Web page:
/kong"keuhrd/ for 1, 2, 5, 6; /kon"kawrd, kong"-/ for 3, 4; for 5, 6 also /kon"kawrd, kong"-/, n.
1. a town in E Massachusetts, NW of Boston: second battle of the Revolution fought here April 19, 1775. 16,293.
2. a city in W California, near San Francisco. 103,251.
3. a city in and the capital of New Hampshire, in the S part. 30,400.
4. a city in central North Carolina. 16,942.
6. a sweet red wine with a strong grapelike taste, made from the Concord grape.

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City (pop., 2000: 121,780), western California, U.S. Located near San Francisco, it was laid out in 1868 as Todos Santos and renamed in 1869 for Concord, Mass.

Developed as an orchard and poultry centre after the railroad reached it in 1912, it is now mainly residential.
City (pop., 2000: 40,687), capital of New Hampshire, U.S. It lies along the Merrimack River above Manchester.

Settled in 1727, the community was incorporated in 1733 by Massachusetts as Rumford but, following bitter litigation, was determined in 1762 to be within the jurisdiction of New Hampshire. Renamed Concord in 1765, it was made the capital in 1808. Printing, carriage making, and granite quarrying were important in its early development; Concord granite is still quarried.
Town (pop., 2000: 16,993), eastern Massachusetts, U.S. Founded in 1635, it was the first inland Puritan settlement.

In 1775 the British were marching to seize its storehouse of military supplies when they were checked by minutemen (see Battles of Lexington and Concord). In the 19th century it was a noted cultural centre and the home of writers Ralph Waldo Emerson, Henry David Thoreau, Nathaniel Hawthorne, and Louisa May Alcott (all buried there). Several historic houses are now museums; Walden Pond, where Thoreau lived and wrote, is nearby.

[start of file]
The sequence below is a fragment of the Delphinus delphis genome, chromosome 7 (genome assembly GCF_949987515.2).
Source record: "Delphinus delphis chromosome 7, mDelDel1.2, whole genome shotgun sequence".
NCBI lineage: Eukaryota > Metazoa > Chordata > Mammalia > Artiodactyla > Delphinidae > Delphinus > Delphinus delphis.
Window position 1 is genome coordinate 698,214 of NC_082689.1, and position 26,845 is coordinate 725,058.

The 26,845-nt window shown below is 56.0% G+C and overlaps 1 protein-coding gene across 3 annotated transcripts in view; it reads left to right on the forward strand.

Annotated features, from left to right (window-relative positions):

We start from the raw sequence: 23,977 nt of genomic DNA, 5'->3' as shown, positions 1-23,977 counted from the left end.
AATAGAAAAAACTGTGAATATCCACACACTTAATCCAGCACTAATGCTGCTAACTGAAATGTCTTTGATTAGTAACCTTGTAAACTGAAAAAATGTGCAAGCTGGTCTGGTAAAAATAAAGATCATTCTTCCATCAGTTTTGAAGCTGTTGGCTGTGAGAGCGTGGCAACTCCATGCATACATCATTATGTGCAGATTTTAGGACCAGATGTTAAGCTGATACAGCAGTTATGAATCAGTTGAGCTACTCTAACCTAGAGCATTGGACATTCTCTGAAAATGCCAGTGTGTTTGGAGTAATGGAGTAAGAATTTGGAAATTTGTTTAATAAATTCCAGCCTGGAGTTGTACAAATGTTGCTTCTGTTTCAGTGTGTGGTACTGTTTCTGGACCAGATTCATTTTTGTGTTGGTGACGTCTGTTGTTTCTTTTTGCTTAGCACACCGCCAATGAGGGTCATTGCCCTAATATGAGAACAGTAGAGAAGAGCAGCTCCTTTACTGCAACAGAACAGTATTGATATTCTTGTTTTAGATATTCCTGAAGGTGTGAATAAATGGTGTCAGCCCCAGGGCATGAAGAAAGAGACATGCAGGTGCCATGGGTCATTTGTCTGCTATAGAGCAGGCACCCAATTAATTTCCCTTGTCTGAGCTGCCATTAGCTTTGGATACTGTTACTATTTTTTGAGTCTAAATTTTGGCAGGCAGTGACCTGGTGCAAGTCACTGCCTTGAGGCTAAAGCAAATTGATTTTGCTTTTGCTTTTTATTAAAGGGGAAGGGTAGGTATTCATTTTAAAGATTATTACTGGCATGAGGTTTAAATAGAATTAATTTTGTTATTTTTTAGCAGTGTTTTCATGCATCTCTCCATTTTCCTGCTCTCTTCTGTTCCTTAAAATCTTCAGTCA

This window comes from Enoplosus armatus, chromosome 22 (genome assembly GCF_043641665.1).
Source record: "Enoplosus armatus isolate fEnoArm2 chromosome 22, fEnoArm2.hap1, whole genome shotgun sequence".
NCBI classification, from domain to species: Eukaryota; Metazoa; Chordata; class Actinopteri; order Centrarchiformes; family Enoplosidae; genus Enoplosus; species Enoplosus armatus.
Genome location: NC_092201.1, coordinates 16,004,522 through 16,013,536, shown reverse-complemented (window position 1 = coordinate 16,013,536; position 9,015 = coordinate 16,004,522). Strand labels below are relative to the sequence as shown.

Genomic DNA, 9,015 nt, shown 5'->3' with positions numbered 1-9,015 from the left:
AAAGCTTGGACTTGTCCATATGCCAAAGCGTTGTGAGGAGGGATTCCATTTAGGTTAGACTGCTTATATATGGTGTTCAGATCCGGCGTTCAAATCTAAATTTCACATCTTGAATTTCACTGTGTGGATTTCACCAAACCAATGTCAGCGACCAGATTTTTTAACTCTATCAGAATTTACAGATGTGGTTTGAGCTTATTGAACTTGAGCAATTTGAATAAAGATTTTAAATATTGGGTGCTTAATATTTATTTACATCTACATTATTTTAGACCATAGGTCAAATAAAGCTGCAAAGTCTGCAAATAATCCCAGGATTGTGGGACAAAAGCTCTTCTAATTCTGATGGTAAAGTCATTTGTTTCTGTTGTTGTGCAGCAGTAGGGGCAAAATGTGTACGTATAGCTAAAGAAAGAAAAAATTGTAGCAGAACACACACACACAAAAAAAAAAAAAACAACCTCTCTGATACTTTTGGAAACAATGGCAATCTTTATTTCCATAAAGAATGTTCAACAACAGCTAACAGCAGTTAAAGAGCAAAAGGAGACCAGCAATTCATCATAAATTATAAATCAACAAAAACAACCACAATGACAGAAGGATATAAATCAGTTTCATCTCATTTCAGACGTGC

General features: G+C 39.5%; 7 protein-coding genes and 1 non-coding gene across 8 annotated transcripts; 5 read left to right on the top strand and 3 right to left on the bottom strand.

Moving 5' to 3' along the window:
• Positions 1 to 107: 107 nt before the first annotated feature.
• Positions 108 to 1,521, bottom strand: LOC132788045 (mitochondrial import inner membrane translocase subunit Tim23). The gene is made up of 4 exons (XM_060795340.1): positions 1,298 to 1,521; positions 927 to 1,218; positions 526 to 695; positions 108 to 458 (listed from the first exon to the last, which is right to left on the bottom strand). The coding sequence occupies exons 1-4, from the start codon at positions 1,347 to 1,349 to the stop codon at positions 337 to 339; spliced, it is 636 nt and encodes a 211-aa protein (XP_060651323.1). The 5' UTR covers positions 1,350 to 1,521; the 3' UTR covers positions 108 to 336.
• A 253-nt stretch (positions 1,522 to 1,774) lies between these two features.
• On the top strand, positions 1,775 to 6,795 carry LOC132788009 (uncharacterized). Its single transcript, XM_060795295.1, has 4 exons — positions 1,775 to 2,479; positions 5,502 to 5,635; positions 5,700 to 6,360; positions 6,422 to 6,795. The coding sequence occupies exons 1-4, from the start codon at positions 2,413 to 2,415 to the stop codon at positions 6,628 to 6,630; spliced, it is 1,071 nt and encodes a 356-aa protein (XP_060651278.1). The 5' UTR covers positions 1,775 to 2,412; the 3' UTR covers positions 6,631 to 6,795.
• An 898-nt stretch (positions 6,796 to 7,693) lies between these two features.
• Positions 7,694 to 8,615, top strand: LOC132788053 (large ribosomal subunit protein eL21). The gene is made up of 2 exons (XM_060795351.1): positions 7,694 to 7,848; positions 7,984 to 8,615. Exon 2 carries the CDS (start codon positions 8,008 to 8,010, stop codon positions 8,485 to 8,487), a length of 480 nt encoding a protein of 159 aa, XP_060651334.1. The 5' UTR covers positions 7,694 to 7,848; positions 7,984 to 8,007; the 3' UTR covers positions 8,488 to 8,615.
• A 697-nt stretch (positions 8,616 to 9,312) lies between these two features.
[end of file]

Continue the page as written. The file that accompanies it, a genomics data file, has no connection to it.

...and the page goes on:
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      city, Contra Costa county, California, U.S. It lies 30 miles (50 km) east of San Francisco. The area was first inhabited by the Bay Miwok Indians and was explored by the Spanish in the late 18th century. A land grant, called Monte del Diablo, was made in 1834 to Don Salvio Pacheco. Laid out in 1868 as Todos Santos (Spanish: “All Saints”), the city was renamed in 1869 for Concord, Massachusetts, and developed as an orchard and poultry centre after the Oakland, Antioch and Eastern Railway was built in 1912. Now mainly residential, it is connected to San Francisco and Oakland by freeways and the Bay Area Rapid Transit system. The Chronicle Pavilion at Concord is a performing arts and exhibit centre. The city has two popular amusement parks, Pixieland and Six Flags Waterworld Concord. Mount Diablo State Park is adjacent to the city. Inc. 1905. Pop. (1990) 111,348; (2000) 121,780.

 town (township), Middlesex county, eastern Massachusetts, U.S. It lies along the Concord River, 20 miles (32 km) northwest of Boston. Founded and incorporated in 1635 as Musketaquid, it was the first Puritan settlement away from tidewater and ocean commerce; later that year it was renamed Concord, indicative of peaceful agreements with Native Americans. In 1774 the first county convention to denounce the “Coercion Acts (Intolerable Acts)” (which deprived Massachusetts of its charter and the right to choose its own magistrate) met there, followed by the convening of the first and second Massachusetts provincial congresses.

 Concord shares with nearby Lexington the honour of opening the military phase of the American Revolution. (See Lexington and Concord, Battles of.) Following the initial skirmish at Lexington, British soldiers entered Concord on April 19, 1775, for the purpose of destroying arms and ammunition collected by the Americans, but, forewarned by Paul Revere, the residents had already removed most of the supplies. Minutemen met the British at the North Bridge, and the resultant gunfire was immortalized by the poet and transcendentalist philosopher Ralph Waldo Emerson (Emerson, Ralph Waldo) in the “Concord Hymn,” excerpted here:By the rude bridge that arched the flood,
Their flag to April's breeze unfurled,
Here once the embattled farmers stood,
And fired the shot heard round the world.